Believing is Seeing

Like so much in life, cricket is a mind game.  In this 2010/11 Ashes series, England’s minds are stronger than those of the Australians. QED.

They exploit the immediate past and its effect on the present better than their opponents.

Losing the toss in the fourth Test at Melbourne ten hours ago will have drained any hope built on the momentum from Perth.  Yes, there is such a thing as momentum but it is short hand for the influence of what has occurred on what is occurring – to borrow from the Welsh philosopher Ruth Jones.

Despite thrashing England in Perth, the Australians never truly believed that they could succeed – or more accurately they stubbornly believed they would fail. And so, therefore they did.  Action follows thought.  Time past too easily dominates and therefore determines the present.

[Time future – the wanting – is even more mercurial and, although useful to those with strong wills, can be disabling to the average Joe or Joanna.]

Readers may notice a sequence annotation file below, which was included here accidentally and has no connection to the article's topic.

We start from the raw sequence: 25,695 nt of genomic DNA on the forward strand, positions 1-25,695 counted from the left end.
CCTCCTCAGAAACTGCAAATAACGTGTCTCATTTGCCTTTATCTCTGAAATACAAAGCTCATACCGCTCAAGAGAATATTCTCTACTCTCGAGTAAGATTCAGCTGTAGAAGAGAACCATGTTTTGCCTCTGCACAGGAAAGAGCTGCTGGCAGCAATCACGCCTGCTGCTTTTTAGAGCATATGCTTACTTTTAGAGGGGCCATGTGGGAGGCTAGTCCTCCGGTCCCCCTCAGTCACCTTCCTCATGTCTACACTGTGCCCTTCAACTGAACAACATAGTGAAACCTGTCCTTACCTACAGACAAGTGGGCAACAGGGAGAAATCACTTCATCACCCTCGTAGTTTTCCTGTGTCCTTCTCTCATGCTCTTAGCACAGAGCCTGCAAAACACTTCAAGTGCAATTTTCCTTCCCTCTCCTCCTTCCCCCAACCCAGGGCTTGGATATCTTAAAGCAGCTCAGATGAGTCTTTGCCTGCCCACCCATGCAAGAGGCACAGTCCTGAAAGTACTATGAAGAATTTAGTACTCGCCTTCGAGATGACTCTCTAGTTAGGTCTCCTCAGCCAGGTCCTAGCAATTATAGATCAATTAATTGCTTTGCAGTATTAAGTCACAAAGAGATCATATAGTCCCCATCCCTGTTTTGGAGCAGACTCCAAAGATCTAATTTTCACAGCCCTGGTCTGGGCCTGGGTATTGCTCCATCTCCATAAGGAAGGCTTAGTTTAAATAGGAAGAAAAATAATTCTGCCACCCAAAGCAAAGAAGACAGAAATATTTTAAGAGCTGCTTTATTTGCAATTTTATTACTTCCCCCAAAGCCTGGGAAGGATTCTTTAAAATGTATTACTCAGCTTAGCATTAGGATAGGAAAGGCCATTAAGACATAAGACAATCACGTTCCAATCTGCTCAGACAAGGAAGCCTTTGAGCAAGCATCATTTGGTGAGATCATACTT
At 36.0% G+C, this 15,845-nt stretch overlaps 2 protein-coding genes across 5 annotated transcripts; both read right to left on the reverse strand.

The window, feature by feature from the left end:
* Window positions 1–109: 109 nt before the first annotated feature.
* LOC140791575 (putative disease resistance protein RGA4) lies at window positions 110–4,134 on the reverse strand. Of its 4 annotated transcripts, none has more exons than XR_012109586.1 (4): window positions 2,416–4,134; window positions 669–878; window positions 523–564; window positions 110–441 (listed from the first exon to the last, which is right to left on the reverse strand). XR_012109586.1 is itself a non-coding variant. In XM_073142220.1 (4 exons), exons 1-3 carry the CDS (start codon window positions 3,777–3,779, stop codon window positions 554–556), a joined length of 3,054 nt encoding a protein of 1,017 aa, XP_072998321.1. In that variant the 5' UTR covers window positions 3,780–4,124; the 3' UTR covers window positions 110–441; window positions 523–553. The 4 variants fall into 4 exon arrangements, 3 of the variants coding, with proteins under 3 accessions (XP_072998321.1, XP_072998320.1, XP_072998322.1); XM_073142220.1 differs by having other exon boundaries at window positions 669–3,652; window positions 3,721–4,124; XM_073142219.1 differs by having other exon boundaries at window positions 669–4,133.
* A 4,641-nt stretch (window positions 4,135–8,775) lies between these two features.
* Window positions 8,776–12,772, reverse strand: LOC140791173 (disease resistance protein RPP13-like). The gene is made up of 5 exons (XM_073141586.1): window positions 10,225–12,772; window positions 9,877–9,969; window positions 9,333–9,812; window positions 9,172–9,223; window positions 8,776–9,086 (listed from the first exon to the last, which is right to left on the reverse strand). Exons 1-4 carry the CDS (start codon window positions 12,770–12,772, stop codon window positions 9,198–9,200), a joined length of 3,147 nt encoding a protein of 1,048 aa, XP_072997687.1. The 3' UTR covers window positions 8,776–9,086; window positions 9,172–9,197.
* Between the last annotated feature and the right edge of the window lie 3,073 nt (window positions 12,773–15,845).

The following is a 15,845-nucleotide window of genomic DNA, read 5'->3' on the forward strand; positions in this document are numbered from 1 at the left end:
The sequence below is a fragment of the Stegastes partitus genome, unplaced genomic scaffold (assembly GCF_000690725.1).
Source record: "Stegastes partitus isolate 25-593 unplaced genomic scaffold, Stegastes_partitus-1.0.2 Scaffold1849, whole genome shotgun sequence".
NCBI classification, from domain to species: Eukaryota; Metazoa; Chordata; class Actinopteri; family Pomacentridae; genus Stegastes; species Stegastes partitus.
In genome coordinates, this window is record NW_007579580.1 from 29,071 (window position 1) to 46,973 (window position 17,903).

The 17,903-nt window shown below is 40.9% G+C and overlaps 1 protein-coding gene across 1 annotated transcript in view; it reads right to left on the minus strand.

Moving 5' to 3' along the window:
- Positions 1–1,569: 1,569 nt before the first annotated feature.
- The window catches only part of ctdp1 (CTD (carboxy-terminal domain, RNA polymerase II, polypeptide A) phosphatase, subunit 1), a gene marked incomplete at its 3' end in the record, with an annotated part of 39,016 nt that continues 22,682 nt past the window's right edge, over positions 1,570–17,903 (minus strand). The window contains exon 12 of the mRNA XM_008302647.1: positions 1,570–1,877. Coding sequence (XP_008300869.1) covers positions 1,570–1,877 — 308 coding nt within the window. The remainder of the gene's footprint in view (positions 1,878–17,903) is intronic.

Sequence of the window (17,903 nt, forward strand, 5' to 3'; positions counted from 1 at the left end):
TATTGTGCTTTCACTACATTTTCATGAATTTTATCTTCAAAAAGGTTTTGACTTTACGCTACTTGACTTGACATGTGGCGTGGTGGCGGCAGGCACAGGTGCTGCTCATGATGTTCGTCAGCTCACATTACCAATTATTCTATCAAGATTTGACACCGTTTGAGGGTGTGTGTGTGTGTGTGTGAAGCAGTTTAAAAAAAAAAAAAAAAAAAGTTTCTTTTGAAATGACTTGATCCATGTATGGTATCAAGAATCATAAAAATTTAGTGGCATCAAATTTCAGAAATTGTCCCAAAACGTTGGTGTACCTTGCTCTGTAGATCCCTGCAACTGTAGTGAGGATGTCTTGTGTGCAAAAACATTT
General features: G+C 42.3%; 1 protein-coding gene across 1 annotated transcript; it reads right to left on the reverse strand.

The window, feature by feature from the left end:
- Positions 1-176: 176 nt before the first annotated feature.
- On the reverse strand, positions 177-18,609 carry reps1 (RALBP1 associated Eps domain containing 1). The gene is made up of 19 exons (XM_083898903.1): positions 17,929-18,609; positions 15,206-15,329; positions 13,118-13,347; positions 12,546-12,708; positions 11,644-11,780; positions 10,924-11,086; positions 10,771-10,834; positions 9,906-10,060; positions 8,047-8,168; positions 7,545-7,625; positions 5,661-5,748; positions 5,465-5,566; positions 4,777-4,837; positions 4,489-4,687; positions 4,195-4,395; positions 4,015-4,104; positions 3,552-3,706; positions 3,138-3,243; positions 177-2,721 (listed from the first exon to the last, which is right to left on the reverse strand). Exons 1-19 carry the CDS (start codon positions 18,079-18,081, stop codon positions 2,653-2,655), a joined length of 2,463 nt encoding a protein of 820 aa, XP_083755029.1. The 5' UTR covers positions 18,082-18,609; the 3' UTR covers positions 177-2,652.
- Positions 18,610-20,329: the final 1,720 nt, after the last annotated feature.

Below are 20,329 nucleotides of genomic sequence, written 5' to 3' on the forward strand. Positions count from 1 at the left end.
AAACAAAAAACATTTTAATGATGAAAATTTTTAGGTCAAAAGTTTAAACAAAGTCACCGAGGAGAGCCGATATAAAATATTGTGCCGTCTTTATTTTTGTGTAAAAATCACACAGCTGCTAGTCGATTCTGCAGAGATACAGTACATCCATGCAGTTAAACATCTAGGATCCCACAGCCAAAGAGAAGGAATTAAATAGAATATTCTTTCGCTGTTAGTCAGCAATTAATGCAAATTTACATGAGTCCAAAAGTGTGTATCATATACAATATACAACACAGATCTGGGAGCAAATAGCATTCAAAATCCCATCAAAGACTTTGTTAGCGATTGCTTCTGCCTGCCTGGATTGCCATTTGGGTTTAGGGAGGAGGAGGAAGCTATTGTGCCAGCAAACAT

Sport is also territorial. It is about the seizing and securing of ground and of making that ground familiar. Possession is ten tenths.

In producing at the MCG a playing surface more familiar to a Yorkshire man and a side that plays at Headingley at least once a year – even down to the effect of cloud coverage on conditions – Australia surrendered home advantage.

Then, in leaving in their droves, the Australian spectators abandoned their field and left the spoils to a barmy army with, at its core, The Barmy Army who have never shouldered belief and have always been there offering unconditional support for their team.

The sun came out and Cook, especially, batted with an almost hypnotic rhythm as if he was making hay in the Squire’s meadow – homely and familiar stuff.

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